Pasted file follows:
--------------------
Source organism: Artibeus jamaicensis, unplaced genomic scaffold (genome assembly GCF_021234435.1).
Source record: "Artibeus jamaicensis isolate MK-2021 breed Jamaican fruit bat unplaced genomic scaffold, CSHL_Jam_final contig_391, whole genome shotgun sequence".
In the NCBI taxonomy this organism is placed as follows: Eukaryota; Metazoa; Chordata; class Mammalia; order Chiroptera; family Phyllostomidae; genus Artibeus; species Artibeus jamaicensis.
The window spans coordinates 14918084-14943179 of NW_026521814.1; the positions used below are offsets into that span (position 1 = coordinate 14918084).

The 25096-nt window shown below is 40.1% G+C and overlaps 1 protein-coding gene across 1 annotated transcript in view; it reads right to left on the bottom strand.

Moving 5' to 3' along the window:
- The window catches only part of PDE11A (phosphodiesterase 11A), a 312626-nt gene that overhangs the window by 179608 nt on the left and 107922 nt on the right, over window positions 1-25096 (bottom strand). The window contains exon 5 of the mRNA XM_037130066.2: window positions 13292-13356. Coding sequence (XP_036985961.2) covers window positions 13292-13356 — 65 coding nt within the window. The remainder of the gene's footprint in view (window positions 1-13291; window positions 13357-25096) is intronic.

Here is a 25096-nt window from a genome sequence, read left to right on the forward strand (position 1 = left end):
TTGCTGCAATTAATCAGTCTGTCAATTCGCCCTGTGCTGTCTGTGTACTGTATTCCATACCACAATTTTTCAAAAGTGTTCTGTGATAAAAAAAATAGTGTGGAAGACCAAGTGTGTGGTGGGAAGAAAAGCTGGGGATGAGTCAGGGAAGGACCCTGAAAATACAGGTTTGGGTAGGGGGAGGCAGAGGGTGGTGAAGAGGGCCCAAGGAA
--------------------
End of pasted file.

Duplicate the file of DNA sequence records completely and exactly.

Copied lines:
Source organism: Artibeus jamaicensis, unplaced genomic scaffold (genome assembly GCF_021234435.1).
Source record: "Artibeus jamaicensis isolate MK-2021 breed Jamaican fruit bat unplaced genomic scaffold, CSHL_Jam_final contig_391, whole genome shotgun sequence".
In the NCBI taxonomy this organism is placed as follows: Eukaryota; Metazoa; Chordata; class Mammalia; order Chiroptera; family Phyllostomidae; genus Artibeus; species Artibeus jamaicensis.
The window spans coordinates 14918084-14943179 of NW_026521814.1; the positions used below are offsets into that span (position 1 = coordinate 14918084).

The 25096-nt window shown below is 40.1% G+C and overlaps 1 protein-coding gene across 1 annotated transcript in view; it reads right to left on the bottom strand.

Moving 5' to 3' along the window:
- The window catches only part of PDE11A (phosphodiesterase 11A), a 312626-nt gene that overhangs the window by 179608 nt on the left and 107922 nt on the right, over window positions 1-25096 (bottom strand). The window contains exon 5 of the mRNA XM_037130066.2: window positions 13292-13356. Coding sequence (XP_036985961.2) covers window positions 13292-13356 — 65 coding nt within the window. The remainder of the gene's footprint in view (window positions 1-13291; window positions 13357-25096) is intronic.

Here is a 25096-nt window from a genome sequence, read left to right on the forward strand (position 1 = left end):
TTGCTGCAATTAATCAGTCTGTCAATTCGCCCTGTGCTGTCTGTGTACTGTATTCCATACCACAATTTTTCAAAAGTGTTCTGTGATAAAAAAAATAGTGTGGAAGACCAAGTGTGTGGTGGGAAGAAAAGCTGGGGATGAGTCAGGGAAGGACCCTGAAAATACAGGTTTGGGTAGGGGGAGGCAGAGGGTGGTGAAGAGGGCCCAAGGAA